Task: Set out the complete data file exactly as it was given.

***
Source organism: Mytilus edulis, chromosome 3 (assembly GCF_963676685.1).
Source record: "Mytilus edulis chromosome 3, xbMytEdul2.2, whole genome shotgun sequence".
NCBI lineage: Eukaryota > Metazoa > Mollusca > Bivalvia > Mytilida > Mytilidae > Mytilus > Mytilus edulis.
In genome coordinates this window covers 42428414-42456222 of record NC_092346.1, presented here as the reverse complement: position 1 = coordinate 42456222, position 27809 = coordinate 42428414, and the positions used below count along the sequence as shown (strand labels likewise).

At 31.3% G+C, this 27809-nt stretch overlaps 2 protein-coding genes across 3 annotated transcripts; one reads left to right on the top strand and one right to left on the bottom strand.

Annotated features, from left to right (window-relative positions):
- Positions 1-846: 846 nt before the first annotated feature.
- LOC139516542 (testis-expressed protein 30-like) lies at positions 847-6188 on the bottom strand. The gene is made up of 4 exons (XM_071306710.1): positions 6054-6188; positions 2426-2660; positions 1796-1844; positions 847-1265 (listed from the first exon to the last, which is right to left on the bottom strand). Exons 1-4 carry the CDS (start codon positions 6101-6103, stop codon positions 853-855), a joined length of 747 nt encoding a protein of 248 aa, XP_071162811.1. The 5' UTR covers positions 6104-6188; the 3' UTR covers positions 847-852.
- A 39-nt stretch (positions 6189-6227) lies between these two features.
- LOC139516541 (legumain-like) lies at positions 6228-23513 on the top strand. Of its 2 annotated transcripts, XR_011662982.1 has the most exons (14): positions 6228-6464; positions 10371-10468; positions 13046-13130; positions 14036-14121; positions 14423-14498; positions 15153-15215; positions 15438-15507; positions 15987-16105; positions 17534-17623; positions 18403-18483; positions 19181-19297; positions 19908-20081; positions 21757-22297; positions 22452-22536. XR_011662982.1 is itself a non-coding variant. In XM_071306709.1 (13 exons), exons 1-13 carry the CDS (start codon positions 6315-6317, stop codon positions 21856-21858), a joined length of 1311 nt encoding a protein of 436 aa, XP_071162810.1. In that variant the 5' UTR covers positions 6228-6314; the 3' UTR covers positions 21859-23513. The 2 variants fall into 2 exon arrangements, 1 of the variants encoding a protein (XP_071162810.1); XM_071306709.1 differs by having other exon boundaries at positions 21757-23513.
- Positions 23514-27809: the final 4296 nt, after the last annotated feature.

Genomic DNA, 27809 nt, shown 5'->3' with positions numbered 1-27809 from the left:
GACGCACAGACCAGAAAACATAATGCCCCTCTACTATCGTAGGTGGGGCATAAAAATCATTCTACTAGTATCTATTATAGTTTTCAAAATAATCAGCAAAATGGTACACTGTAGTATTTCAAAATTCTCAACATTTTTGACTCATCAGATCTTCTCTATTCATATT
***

Source organism: Mytilus edulis, chromosome 3 (assembly GCF_963676685.1).
Source record: "Mytilus edulis chromosome 3, xbMytEdul2.2, whole genome shotgun sequence".
NCBI lineage: Eukaryota > Metazoa > Mollusca > Bivalvia > Mytilida > Mytilidae > Mytilus > Mytilus edulis.
In genome coordinates this window covers 42428414-42456222 of record NC_092346.1, presented here as the reverse complement: position 1 = coordinate 42456222, position 27809 = coordinate 42428414, and the positions used below count along the sequence as shown (strand labels likewise).

At 31.3% G+C, this 27809-nt stretch overlaps 2 protein-coding genes across 3 annotated transcripts; one reads left to right on the top strand and one right to left on the bottom strand.

Annotated features, from left to right (window-relative positions):
- Positions 1-846: 846 nt before the first annotated feature.
- LOC139516542 (testis-expressed protein 30-like) lies at positions 847-6188 on the bottom strand. The gene is made up of 4 exons (XM_071306710.1): positions 6054-6188; positions 2426-2660; positions 1796-1844; positions 847-1265 (listed from the first exon to the last, which is right to left on the bottom strand). Exons 1-4 carry the CDS (start codon positions 6101-6103, stop codon positions 853-855), a joined length of 747 nt encoding a protein of 248 aa, XP_071162811.1. The 5' UTR covers positions 6104-6188; the 3' UTR covers positions 847-852.
- A 39-nt stretch (positions 6189-6227) lies between these two features.
- LOC139516541 (legumain-like) lies at positions 6228-23513 on the top strand. Of its 2 annotated transcripts, XR_011662982.1 has the most exons (14): positions 6228-6464; positions 10371-10468; positions 13046-13130; positions 14036-14121; positions 14423-14498; positions 15153-15215; positions 15438-15507; positions 15987-16105; positions 17534-17623; positions 18403-18483; positions 19181-19297; positions 19908-20081; positions 21757-22297; positions 22452-22536. XR_011662982.1 is itself a non-coding variant. In XM_071306709.1 (13 exons), exons 1-13 carry the CDS (start codon positions 6315-6317, stop codon positions 21856-21858), a joined length of 1311 nt encoding a protein of 436 aa, XP_071162810.1. In that variant the 5' UTR covers positions 6228-6314; the 3' UTR covers positions 21859-23513. The 2 variants fall into 2 exon arrangements, 1 of the variants encoding a protein (XP_071162810.1); XM_071306709.1 differs by having other exon boundaries at positions 21757-23513.
- Positions 23514-27809: the final 4296 nt, after the last annotated feature.

Genomic DNA, 27809 nt, shown 5'->3' with positions numbered 1-27809 from the left:
GACGCACAGACCAGAAAACATAATGCCCCTCTACTATCGTAGGTGGGGCATAAAAATCATTCTACTAGTATCTATTATAGTTTTCAAAATAATCAGCAAAATGGTACACTGTAGTATTTCAAAATTCTCAACATTTTTGACTCATCAGATCTTCTCTATTCATATT